Note: This transcript is from a series of interviews conducted by Harold Anderson of Valley Eye Radio during Worthington’s 250th anniversary celebrations, which took place from June 29 to July 3, 2018. Valley Eye Radio, based in the Pioneer Valley, provides local news, interviews and other content to those with vision loss or other disabilities.
Harold Anderson: Kevin, are you a lifelong resident of Worthington or did you move here?
Kevin Porter: I am a lifelong resident, one of the few natives still left here in town.
HA: So how long has your family been in Worthington?
KP: Since around 1958. But I’ve had ancestors that were here before that as well. My grandfather was born here in Worthington, where the golf course is today, back in 1900. My father grew up on a dairy farm, and his father’s farm wasn’t big enough to keep him busy. So my father broke off to start his own dairy farm, and he purchased a farm here in Worthington around 1958.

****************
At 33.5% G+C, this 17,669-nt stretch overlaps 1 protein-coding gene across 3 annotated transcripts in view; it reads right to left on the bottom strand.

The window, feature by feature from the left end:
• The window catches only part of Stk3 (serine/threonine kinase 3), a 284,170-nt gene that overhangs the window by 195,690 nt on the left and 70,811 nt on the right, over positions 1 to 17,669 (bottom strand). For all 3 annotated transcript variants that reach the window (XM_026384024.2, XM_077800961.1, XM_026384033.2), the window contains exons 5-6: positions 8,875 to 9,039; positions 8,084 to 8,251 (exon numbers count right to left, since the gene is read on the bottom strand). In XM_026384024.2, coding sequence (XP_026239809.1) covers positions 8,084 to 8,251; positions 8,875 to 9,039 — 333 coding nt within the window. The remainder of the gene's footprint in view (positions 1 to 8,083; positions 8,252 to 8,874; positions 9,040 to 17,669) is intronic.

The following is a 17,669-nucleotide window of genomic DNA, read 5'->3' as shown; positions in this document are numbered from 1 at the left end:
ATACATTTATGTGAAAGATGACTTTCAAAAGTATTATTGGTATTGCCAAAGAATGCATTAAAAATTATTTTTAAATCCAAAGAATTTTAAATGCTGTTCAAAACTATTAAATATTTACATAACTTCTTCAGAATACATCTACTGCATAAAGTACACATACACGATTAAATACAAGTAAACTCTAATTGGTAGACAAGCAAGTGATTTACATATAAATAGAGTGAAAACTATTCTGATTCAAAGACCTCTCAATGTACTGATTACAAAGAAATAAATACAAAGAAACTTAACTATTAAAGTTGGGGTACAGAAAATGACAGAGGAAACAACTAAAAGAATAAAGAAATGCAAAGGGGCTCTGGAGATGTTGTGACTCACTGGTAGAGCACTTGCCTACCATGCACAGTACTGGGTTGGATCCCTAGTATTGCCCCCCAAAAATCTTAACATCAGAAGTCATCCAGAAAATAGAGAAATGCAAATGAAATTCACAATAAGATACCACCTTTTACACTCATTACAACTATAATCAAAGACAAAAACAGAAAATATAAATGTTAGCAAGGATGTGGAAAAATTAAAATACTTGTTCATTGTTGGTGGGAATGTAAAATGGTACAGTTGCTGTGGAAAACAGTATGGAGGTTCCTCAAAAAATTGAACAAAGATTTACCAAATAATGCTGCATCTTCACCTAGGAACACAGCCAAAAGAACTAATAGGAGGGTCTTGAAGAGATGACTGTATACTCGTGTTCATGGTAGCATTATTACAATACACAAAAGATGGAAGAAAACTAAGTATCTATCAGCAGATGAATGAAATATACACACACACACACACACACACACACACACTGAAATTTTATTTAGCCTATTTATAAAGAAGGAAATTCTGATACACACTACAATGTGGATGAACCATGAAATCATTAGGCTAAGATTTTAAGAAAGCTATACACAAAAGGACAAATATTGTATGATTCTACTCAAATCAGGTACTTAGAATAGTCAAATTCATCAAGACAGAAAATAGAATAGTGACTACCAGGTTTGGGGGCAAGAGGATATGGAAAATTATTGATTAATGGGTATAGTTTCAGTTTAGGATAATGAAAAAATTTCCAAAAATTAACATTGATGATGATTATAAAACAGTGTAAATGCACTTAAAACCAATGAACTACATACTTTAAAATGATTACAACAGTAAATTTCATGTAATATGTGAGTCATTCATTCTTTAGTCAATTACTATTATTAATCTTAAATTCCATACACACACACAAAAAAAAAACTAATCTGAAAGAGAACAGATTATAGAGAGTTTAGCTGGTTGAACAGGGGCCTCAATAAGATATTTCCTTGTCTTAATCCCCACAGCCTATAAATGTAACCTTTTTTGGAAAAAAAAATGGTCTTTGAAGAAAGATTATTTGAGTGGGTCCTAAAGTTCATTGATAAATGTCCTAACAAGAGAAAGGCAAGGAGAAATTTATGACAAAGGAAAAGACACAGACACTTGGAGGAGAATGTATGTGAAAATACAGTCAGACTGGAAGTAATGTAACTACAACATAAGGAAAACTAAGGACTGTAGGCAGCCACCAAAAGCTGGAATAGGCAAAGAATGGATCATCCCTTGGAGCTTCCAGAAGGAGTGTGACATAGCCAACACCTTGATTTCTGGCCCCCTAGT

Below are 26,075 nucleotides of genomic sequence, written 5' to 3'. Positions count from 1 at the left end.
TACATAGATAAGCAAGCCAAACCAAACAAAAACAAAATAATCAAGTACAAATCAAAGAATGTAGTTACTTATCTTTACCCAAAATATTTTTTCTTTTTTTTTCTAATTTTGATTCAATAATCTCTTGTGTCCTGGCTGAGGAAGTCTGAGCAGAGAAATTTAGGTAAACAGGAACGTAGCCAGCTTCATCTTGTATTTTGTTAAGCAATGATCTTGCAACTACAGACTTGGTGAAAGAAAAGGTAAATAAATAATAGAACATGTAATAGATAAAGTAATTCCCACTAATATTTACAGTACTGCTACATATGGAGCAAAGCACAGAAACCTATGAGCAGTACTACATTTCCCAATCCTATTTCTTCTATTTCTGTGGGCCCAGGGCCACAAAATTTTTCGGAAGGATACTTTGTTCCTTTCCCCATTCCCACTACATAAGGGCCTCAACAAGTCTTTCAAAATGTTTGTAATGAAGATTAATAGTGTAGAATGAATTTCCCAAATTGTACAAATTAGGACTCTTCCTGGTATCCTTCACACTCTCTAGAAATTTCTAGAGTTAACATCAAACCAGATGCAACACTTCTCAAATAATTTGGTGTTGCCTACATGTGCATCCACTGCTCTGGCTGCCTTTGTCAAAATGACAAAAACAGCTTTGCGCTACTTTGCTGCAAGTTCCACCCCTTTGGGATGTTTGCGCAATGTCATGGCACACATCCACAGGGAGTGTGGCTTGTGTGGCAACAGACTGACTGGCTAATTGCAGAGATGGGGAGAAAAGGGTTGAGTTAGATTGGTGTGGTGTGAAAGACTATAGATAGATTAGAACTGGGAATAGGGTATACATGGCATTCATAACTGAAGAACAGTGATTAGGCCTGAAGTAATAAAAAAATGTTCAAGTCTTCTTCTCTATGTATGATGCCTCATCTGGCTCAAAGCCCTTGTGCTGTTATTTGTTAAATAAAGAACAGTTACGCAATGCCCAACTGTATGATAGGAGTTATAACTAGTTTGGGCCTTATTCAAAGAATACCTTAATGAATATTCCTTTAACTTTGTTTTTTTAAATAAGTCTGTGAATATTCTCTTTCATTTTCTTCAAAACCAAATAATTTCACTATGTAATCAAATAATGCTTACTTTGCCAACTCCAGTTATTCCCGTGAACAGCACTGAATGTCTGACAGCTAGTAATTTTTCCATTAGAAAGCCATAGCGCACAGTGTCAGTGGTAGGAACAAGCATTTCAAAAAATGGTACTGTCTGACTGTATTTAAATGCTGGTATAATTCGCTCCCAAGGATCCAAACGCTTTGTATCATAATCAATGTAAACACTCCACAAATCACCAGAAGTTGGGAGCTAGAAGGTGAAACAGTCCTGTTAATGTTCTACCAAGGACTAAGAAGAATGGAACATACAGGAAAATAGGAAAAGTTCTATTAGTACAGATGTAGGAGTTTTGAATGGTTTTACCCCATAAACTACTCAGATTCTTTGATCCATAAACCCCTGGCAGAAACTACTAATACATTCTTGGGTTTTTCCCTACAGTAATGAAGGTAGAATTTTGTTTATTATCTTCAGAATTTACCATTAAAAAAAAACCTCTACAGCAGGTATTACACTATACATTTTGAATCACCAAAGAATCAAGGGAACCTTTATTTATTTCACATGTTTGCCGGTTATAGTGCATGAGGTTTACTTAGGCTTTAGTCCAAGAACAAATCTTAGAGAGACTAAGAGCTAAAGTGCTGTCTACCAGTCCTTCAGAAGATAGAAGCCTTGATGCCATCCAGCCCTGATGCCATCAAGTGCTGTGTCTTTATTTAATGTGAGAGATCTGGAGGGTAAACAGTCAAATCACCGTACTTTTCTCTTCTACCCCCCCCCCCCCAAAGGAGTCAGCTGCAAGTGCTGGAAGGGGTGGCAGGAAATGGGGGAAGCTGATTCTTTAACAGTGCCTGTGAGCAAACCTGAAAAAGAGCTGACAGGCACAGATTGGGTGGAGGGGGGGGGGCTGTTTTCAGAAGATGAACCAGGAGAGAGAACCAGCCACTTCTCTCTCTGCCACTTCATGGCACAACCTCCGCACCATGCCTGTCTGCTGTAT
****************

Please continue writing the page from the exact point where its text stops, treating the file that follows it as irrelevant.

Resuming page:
HA: So what do you like most about Worthington?
KP: I like it being a nice, small-knit community where everybody knows everybody and helps out thy neighbor as much they can, whenever somebody’s in need or needs a little helping hand.
HA: What was it like going to the schools here?
KP: It was a quiet, small community, so everybody knew everybody and it was pretty easygoing. Everything was nice, but once we had to graduate and go to junior high down at Gateway, then that was a big, big change.
HA: How so?
KP: The grammar school here in town was just up to fourth grade. Then junior high is part of the Gateway school system. You’re in a bigger school with six other communities, so there was a lot more students to get to meet and be friends with and learn different cultures.
HA: So what would you say is Worthington’s best feature?
KP: Probably the open fields that we still have here in town. There was a large potato farm here in town at one time, and all those fields are still open. A few of them have houses in them, unfortunately, but for the most part there’s still a lot of good open farm country here.